• Minister admits error in banning post-UTME
The Joint Admissions and Matriculation Board (JAMB) yesterday crashed the admission cut-off marks into universities, polytechnics and colleges of education in the country from 180 to as low as 120 and 100.
The Registrar, Prof. Ishaq Oloyede, who disclosed in Abuja during the Combined Policy Meeting on 2017 admissions, pegged the minimum score for degree programmes at 120, while that of polytechnics and colleges of education was put at 100.
Saying that tertiary institutions are at liberty to rejig the benchmarks subject to the decisions of their Senate and academic boards, Oloyede stressed that no institution was expected to go below the cut-off marks.
He said: “For degree-awarding institutions, the minimum JAMB score is 120, for polytechnics, it ranges between 100 and 180 and for colleges for education, is 100.”
The JAMB registrar said a Central Admission Processing System (CAPS) would be used to streamline admission processes among Institutions, while it addresses challenges associated with former approach.
Oloyede also said that institutions could conduct dual mode system which involves both manual and the new module. He advocated for a dynamic educational policy to facilitate admissions.
He continued: “All over the world, there is agitation for a dynamic educational policy. JAMB only admits for National Diploma not Higher National Diploma so why should we use the same requirement for ND and Bsc that is an unreasonable parity.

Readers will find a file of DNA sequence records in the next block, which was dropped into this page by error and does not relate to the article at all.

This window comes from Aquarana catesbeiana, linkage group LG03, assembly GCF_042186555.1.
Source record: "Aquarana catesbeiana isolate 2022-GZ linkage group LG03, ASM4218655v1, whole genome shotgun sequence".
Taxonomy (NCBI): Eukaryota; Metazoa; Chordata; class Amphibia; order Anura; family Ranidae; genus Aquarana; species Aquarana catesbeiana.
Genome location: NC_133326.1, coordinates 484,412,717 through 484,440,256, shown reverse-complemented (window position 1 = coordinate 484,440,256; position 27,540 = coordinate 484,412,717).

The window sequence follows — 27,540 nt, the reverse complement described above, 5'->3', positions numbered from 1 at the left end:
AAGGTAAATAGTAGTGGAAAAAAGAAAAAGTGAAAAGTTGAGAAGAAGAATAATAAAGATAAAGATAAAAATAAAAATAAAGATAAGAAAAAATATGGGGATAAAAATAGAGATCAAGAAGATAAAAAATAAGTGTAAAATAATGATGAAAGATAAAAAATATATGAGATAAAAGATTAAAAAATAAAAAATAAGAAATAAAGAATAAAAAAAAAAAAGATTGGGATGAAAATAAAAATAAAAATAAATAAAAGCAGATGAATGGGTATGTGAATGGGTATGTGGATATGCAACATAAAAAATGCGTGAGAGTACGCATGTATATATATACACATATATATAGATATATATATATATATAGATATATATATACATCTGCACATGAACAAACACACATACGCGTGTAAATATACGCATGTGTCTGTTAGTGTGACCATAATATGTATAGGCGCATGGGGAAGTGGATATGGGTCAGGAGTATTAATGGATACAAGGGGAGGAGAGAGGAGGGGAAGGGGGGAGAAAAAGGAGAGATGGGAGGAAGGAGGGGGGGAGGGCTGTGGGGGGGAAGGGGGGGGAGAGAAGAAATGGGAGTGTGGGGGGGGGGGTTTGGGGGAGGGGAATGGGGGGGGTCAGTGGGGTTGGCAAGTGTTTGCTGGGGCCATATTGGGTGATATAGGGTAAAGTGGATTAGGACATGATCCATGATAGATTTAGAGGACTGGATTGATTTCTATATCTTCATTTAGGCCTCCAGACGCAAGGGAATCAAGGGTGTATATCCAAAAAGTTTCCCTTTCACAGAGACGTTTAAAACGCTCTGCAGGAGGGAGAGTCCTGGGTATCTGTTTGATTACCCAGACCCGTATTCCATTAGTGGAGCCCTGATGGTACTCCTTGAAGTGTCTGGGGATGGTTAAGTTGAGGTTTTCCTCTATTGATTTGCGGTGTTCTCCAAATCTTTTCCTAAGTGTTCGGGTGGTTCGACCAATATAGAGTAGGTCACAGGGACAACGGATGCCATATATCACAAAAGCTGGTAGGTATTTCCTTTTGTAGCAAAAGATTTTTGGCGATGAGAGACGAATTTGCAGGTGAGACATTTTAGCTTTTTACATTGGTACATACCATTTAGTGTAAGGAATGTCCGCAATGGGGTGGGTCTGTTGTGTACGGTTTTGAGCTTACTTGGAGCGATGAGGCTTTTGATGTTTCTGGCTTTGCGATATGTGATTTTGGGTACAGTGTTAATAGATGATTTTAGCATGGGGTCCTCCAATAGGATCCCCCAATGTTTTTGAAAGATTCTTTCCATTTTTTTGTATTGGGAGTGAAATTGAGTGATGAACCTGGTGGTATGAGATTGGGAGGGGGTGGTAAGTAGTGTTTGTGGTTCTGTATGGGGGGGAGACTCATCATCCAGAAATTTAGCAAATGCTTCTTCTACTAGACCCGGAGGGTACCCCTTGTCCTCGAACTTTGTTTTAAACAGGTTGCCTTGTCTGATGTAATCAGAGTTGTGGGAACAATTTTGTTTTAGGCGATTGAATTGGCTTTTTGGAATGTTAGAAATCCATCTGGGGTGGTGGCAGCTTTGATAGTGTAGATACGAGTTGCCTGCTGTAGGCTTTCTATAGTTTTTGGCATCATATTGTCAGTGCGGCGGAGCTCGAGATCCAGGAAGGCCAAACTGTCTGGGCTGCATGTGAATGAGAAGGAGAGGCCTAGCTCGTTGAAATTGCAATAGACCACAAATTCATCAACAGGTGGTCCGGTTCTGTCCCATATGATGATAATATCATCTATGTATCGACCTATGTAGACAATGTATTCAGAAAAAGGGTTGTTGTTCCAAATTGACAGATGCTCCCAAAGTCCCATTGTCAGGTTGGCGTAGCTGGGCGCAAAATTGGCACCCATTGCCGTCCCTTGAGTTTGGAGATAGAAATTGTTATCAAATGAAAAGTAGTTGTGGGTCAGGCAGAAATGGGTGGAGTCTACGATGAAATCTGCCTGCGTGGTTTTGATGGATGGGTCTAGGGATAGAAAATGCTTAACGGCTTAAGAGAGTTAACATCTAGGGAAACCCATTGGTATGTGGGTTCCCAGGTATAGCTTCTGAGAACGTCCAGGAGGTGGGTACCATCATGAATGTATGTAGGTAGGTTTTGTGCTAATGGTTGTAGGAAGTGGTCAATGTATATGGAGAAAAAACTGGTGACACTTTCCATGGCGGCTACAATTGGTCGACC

“We should not be sentimental in fixing our cut-off marks. We need not over-dramatise issue of cut-off marks.”Meanwhile, the Minister of Education, Malam Adamu Adamu, who presided over the meeting, admitted acting in error in last year when he placed a ban on the conduct of post-Unified Tertiary Matriculation Examination (Post-UTME) by tertiary education institutions in the country.
The minister, who disclosed that government has lifted the ban, stated that he was forced to take the erroneous decision based on the information made available to him and the way institutions were using it to exploit candidates.
His words: “At that time, it became an avenue for exploitation and a burden on many parents.”Adamu said institutions were now free to conduct the exercise, adding that its fee must not exceed N2000.
He said the 2016 admission process was a huge success, expressing optimism that government was working assiduously to make this year’s better.The minister noted that government was also making efforts to deepen access and revolutionize the sector. He expressed optimism that a substantial amount of candidates who sat for the 2017 UTME would gain admission into tertiary institutions.